Wednesday, August 15, 2012

Why I Love Stormwater

Today my friend Bill asked me why I get so excited about stormwater.  He was serious. Because it’s everywhere, and it’s fun to watch.  It contains tiny bits of trash, and sometimes little treasures.  Sometimes it has sheens, like a rainbow.  I’ve always been interested in watching moving water  – clean water, dirty water, turbid water, waves, rain, streams, rivers - especially fast water and dirty water flowing into mysterious places, like storm drains.  Of course I prefer clean water, but finding dirty water presents a way to solve a problem.  Usually there’s an easy way to keep stormwater from mixing with pollutants, which benefits all of us.  What is more important than clean water?  These words just popped right out of my mouth before I had time to think about how ridiculous I sounded.  Bill gave me an odd look.

“You must get kind of bored in the summer, when there’s no stormwater to watch,” he said.  Nope.  Why just this week, during the hot spell, I discovered two interesting stormwater scenes.  I explained these to Bill:

At the first scene, thick brown water seeped from the bottom of large stockpiles of sawdust and mulch.  The piles were being watered using an overhead sprinkler system, probably to reduce the chance of a fire.  Brown water drained from the paved site towards a ditch, and then continued flowing towards a wetland complex where nobody ever goes.  This kind of water is typically high in chemical oxygen demand, or COD.  COD isn’t a good addition to surface water because as it is decomposed by bacteria, lots of oxygen is consumed from the water, leaving less oxygen available for fish to breathe.  COD is a common water quality parameter at industrial sites. The trickle of water that I observed could be collected, and routed to a place where it would not impact nearby wetlands, or perhaps it could be recycled to water the stock piles.

At the second scene, a person at a boatyard was hosing a yacht using lots of soap.  There was a tarp under the boat (presumably to catch paint chips) but the tarp wasn’t stopping the soapy water from flowing into a nearby storm drain.  It’s amazing how many people still wash their cars, boats, windows, sidewalks, and countless other objects, and just let the sudsy water flow into storm drains.  These aren’t the good old days - what are they thinking?  Would they want their kids or pets to drink, swim, or bathe in sudsy water with the grime they're washing off?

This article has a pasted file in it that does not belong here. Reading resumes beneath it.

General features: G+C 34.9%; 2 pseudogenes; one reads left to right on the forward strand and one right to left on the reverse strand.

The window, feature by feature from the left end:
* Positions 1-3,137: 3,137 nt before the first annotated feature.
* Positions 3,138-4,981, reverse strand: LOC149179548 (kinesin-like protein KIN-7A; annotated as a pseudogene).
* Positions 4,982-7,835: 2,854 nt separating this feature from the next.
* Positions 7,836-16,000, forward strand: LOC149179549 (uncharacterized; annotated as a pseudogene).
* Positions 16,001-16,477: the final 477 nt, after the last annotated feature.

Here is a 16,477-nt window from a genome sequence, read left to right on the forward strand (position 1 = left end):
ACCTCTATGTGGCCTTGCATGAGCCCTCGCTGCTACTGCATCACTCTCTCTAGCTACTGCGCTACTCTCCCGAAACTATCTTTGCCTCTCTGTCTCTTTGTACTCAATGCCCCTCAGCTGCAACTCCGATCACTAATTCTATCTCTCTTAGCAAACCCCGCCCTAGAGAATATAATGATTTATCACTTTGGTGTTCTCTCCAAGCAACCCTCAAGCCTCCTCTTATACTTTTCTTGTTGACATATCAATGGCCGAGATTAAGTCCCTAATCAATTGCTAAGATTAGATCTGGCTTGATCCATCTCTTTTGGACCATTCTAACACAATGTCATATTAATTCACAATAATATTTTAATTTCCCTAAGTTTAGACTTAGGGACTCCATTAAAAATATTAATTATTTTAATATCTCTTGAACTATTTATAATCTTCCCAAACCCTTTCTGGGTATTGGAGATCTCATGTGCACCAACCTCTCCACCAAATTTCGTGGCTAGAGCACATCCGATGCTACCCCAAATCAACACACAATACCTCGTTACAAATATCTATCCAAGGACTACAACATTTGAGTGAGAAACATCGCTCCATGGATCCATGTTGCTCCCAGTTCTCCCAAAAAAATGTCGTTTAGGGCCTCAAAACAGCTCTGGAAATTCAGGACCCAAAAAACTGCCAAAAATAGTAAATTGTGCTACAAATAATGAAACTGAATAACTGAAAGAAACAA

Bill correctly pointed out that neither of these scenes involved stormwater.  Stormwater is the water running off our streets, parking lots, and roofs.  Although stormwater picks up extra ingredients along the way, it is not used for a process like washing or cooling.   Process water is water that’s used for a process, such as spraying down mulch, washing boats or cars, or industrial processes.  Of course washing with soap might seem benign, but don’t forget that fish don’t thrive in soap or the grit that the soap washes off.  Industrial process water contains a mixture of whatever raw materials or chemicals the water comes into contact with. 

Got some interesting stormwater or process water stories?  We’d like to hear them.  And stay tuned, we’re gearing up to offer a new series of workshops, called “Stormwater University.”  Attend one, and maybe you’ll catch the stormwater bug…

1 comment:

  1. This sounds dramatic but your fascination in watching the water flow must have something to do with how water is a symbol of life and death, and watching it flow is like watching life pass by. Anyway, just make sure you manage your water system well to keep the storm water from polluting the clean water.Sharon @